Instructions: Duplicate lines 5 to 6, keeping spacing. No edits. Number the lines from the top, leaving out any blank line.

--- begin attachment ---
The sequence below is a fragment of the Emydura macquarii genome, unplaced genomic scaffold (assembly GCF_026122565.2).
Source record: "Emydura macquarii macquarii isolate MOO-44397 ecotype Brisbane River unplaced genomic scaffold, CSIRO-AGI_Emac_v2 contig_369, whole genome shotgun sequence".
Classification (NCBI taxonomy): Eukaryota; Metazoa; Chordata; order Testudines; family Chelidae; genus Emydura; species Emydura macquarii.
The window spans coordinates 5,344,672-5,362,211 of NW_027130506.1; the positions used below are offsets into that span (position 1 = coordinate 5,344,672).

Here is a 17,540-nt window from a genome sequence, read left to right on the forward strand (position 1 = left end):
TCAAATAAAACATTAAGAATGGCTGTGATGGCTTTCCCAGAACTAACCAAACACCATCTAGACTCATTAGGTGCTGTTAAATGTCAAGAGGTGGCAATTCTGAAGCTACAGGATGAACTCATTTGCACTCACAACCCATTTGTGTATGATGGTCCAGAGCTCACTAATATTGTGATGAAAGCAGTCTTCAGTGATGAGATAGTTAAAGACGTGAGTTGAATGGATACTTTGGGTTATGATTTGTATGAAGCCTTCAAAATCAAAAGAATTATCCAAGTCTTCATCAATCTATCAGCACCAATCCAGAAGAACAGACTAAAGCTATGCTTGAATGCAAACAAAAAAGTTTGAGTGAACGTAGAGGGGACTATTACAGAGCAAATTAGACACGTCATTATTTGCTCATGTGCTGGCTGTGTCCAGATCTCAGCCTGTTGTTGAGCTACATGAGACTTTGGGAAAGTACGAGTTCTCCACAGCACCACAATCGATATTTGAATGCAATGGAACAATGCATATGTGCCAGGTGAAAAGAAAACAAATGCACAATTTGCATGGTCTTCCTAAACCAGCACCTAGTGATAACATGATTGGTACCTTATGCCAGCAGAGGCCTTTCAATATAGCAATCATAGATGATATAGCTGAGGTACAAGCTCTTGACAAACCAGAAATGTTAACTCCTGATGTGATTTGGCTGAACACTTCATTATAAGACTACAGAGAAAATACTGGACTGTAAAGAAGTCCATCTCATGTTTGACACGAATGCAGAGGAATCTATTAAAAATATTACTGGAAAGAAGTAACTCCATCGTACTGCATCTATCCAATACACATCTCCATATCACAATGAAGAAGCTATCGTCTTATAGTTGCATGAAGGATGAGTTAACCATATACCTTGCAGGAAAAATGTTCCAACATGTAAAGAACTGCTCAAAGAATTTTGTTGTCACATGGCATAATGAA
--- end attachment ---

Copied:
Here is a 17,540-nt window from a genome sequence, read left to right on the forward strand (position 1 = left end):
TCAAATAAAACATTAAGAATGGCTGTGATGGCTTTCCCAGAACTAACCAAACACCATCTAGACTCATTAGGTGCTGTTAAATGTCAAGAGGTGGCAATTCTGAAGCTACAGGATGAACTCATTTGCACTCACAACCCATTTGTGTATGATGGTCCAGAGCTCACTAATATTGTGATGAAAGCAGTCTTCAGTGATGAGATAGTTAAAGACGTGAGTTGAATGGATACTTTGGGTTATGATTTGTATGAAGCCTTCAAAATCAAAAGAATTATCCAAGTCTTCATCAATCTATCAGCACCAATCCAGAAGAACAGACTAAAGCTATGCTTGAATGCAAACAAAAAAGTTTGAGTGAACGTAGAGGGGACTATTACAGAGCAAATTAGACACGTCATTATTTGCTCATGTGCTGGCTGTGTCCAGATCTCAGCCTGTTGTTGAGCTACATGAGACTTTGGGAAAGTACGAGTTCTCCACAGCACCACAATCGATATTTGAATGCAATGGAACAATGCATATGTGCCAGGTGAAAAGAAAACAAATGCACAATTTGCATGGTCTTCCTAAACCAGCACCTAGTGATAACATGATTGGTACCTTATGCCAGCAGAGGCCTTTCAATATAGCAATCATAGATGATATAGCTGAGGTACAAGCTCTTGACAAACCAGAAATGTTAACTCCTGATGTGATTTGGCTGAACACTTCATTATAAGACTACAGAGAAAATACTGGACTGTAAAGAAGTCCATCTCATGTTTGACACGAATGCAGAGGAATCTATTAAAAATATTACTGGAAAGAAGTAACTCCATCGTACTGCATCTATCCAATACACATCTCCATATCACAATGAAGAAGCTATCGTCTTATAGTTGCATGAAGGATGAGTTAACCATATACCTTGCAGGAAAAATGTTCCAACATGTAAAGAACTGCTCAAAGAATTTTGTTGTCACATGGCATAATGAA